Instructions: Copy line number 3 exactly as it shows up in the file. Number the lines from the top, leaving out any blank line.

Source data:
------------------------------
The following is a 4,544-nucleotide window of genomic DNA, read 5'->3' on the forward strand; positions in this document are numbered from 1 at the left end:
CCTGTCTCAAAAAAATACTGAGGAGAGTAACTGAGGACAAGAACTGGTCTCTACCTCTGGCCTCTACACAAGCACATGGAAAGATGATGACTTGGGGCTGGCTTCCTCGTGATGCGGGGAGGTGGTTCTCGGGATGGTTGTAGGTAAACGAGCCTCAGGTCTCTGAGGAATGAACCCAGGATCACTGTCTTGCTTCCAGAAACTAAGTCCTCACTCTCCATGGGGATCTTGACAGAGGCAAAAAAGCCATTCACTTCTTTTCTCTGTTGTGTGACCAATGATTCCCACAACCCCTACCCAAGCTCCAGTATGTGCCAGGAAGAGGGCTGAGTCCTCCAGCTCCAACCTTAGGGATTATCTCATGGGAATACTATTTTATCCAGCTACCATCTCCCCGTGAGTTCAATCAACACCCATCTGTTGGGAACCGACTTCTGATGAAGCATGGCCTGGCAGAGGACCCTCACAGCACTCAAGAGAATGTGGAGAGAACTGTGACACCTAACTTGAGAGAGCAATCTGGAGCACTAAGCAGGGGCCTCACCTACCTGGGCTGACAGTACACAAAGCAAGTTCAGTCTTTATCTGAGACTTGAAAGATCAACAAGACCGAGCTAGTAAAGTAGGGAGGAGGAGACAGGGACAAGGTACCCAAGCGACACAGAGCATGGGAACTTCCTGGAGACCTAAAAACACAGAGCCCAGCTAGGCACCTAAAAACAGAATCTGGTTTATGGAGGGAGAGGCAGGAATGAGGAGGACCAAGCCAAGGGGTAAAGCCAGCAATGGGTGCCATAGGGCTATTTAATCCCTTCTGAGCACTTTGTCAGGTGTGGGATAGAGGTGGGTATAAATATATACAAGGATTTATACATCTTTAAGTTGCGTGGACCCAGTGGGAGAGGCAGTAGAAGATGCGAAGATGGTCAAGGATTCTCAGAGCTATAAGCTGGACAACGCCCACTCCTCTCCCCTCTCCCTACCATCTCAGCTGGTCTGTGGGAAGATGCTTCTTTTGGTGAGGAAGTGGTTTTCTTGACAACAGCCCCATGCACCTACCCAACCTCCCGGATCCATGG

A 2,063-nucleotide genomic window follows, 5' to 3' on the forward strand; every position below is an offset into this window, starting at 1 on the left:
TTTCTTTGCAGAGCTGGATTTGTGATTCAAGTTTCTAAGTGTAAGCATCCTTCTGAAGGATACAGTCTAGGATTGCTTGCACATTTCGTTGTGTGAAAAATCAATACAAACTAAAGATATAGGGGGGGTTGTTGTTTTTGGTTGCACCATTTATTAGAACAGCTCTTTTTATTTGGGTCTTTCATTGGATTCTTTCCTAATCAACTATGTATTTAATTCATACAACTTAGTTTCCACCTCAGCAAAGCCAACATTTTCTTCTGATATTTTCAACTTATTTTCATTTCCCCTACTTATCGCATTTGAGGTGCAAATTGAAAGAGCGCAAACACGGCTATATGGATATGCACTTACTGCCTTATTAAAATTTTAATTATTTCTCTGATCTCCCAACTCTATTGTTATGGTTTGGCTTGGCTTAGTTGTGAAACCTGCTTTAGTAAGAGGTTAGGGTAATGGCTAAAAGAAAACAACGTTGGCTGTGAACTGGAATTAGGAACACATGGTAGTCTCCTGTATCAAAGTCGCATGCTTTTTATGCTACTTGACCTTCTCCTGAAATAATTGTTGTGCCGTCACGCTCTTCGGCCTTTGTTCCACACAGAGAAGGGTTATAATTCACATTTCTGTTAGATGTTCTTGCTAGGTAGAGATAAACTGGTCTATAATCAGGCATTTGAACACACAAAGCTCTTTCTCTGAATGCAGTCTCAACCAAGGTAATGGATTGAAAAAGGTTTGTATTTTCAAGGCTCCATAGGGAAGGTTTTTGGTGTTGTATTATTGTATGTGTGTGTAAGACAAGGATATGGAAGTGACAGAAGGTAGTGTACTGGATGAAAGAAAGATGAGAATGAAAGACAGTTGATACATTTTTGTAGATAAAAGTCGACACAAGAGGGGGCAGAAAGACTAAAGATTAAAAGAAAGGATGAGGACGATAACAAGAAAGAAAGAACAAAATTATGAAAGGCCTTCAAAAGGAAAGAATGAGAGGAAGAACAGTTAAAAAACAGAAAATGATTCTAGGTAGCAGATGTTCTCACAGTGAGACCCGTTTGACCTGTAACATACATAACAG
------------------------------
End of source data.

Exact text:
A 2,063-nucleotide genomic window follows, 5' to 3' on the forward strand; every position below is an offset into this window, starting at 1 on the left: